No show is ever going to be perfect — even those created by and for the LGBT audience have to straddle the line between engaging the audience with genuine stories and characters and balancing the need to expand its viewership and its ratings for the network.
Lost Girl gives us a strong bisexual female lead who isn’t shamed for needing, wanting, and enjoying sex. It is the depth of the relationship between Bo and Lauren, along with Bo’s friendships and interconnectedness to everyone in the show’s main ensemble that resonated so deeply with the audience.
Yet after the pivotal fourth episode of season three, the essential communication needed for these things to flourish vanishes. From episode 305 on and continuing throughout season four, Bo and Lauren fail to connect. It is as if they are two ships passing in the night.
The major story arc of season three (Bo’s development and evolution as a Fae) might be reasonable explanation for Bo’s increasing disconnection from her lovers, friends, and family, but strangely this continues as a theme throughout the entirety of the fourth season. No one in Bo’s life seems to talk to each other and the time given to conversations and motivations that build stronger relationships seems to have vanished along with Bo at the end of season three.
Instead of the continued growth of the relationships in Bo’s circle of “faemily” and friends, season four unfolds with a revolving door of character pairings with the focus on fleeting attractions and physical sex. This is especially damaging to the depiction of the mature, loving, and possibly open relationship developing between Bo and Lauren and only feeds the negative stereotypes of the insatiable and indecisive bisexual.
By the middle of season four, our self-rescuing princess has lost most of her ability to make decisions for herself. The strong heroine of the first and second seasons has been diminished by her constant need to be rescued by Dyson, or subject to the whims of an ancient patriarchal Fae prophecy which may, or may not, be connected to the machinations of her as-yet-unseen father. Bo no longer lives the life she chooses.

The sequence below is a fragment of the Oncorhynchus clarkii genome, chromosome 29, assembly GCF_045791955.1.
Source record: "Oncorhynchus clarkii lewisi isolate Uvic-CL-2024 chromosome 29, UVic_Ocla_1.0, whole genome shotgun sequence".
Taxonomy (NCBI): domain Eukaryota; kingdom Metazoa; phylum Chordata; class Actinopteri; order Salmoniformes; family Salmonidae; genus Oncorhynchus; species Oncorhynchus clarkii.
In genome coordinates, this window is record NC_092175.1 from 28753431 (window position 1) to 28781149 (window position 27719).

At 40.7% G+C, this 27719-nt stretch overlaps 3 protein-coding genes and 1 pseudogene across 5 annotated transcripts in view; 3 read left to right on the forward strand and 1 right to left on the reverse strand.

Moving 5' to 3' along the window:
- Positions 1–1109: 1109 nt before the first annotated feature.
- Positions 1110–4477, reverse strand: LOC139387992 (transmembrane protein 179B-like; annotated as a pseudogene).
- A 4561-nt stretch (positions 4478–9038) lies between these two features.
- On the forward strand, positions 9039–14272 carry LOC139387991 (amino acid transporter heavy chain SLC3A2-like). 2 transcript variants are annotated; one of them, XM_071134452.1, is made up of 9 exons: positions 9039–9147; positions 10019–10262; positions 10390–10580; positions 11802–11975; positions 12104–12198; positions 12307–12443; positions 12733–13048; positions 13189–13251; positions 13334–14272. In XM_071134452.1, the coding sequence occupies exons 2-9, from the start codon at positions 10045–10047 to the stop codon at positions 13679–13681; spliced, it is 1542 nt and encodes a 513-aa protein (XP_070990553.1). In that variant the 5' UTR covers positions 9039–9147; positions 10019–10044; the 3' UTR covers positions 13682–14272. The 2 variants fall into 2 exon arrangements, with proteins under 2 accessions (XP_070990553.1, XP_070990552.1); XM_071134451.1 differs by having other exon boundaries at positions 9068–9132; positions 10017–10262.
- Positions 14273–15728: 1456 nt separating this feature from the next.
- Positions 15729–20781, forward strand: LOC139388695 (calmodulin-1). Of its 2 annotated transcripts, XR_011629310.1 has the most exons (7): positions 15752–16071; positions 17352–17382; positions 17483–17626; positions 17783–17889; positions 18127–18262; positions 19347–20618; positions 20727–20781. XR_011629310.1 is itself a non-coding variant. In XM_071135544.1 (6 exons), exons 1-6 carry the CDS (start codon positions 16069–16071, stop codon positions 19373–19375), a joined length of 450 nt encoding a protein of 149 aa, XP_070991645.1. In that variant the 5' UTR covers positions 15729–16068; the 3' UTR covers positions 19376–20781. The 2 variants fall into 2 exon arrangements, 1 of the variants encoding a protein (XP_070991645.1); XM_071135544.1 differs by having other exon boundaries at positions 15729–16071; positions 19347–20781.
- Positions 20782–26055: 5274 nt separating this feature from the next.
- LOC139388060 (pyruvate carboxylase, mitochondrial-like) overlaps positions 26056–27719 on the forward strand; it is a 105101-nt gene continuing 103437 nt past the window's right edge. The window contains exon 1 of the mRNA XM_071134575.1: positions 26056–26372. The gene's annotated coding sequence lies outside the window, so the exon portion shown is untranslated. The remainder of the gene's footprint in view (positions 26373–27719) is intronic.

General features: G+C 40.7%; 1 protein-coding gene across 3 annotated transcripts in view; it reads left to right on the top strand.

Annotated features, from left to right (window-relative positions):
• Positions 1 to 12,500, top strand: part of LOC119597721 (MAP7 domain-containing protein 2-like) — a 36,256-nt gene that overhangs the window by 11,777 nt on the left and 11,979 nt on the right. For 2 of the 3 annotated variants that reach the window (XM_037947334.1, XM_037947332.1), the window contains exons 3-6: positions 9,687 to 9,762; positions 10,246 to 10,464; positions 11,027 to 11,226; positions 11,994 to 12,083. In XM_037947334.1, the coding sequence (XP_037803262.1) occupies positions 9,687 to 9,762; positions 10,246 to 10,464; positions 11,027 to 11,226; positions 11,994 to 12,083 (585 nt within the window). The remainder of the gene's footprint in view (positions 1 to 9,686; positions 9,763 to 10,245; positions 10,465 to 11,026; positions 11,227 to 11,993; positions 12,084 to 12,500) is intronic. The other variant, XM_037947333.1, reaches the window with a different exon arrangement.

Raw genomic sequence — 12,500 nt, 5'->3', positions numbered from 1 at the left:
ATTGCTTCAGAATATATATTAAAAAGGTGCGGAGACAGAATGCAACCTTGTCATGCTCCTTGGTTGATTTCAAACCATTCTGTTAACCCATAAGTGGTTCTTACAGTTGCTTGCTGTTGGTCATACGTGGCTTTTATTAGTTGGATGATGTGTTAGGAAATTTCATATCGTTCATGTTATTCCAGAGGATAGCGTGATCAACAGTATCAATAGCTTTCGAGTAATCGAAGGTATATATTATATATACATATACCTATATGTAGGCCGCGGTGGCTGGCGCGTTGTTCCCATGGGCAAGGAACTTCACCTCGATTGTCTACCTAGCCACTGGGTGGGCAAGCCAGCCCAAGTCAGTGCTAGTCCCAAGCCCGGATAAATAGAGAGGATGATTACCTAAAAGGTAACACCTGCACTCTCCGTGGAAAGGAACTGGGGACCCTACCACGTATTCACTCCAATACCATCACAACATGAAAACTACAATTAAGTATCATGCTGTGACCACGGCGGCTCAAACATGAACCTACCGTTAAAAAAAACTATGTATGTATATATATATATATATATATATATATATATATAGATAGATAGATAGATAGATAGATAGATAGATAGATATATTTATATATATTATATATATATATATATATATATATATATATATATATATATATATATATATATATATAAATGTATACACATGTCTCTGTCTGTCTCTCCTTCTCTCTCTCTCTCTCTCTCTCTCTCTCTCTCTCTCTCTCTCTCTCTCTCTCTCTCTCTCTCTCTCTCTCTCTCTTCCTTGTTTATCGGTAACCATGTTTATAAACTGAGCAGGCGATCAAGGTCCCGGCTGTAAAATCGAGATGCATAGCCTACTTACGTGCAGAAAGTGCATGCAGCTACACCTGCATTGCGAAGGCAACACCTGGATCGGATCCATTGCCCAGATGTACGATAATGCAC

Her once strong connections to the humans in her life, especially her best friend Kenzi (Ksenia Solo) seem to stretch and fray, almost to the point of breaking. Without these important relationships to ground her, Bo loses some of her humanity and becomes more like the amoral Dark Fae she has fought against.
Her actions as well as those of other characters in several season four episodes come dangerously close to the edge of irresponsibility and non-consent. For a show which prides itself on its authenticity in representation of sexual minorities, I found this both surprising and disconcerting.
At the end of season four, the main characters seemed to come together, their connections reformed or repaired as they prepared to face the greater threat that looms over their world in the finale. Bo seems to have grown and matured, and we see glimpses of the heroine we know and love.
What bothers me the most about season four’s subtle shift away from the values that reinforce Bo’s humanity (communication, trust, commitment) is that this may unintentionally reinforce the existing negative stereotypes about bisexuality.
I don’t think it’s unreasonable to continue asking for authentic representation, even of a show like Lost Girl that has consistently surpassed all historical representations of LGBT characters and relationships. The bar has been permanently raised.
Lost Girl can, and hopefully, will do better in the final season.
As we await the beginning of the fifth season, it cannot be denied that Lost Girl is a very unique and ground-breaking show that will hold a very special place in the history of LGBT representation on network television.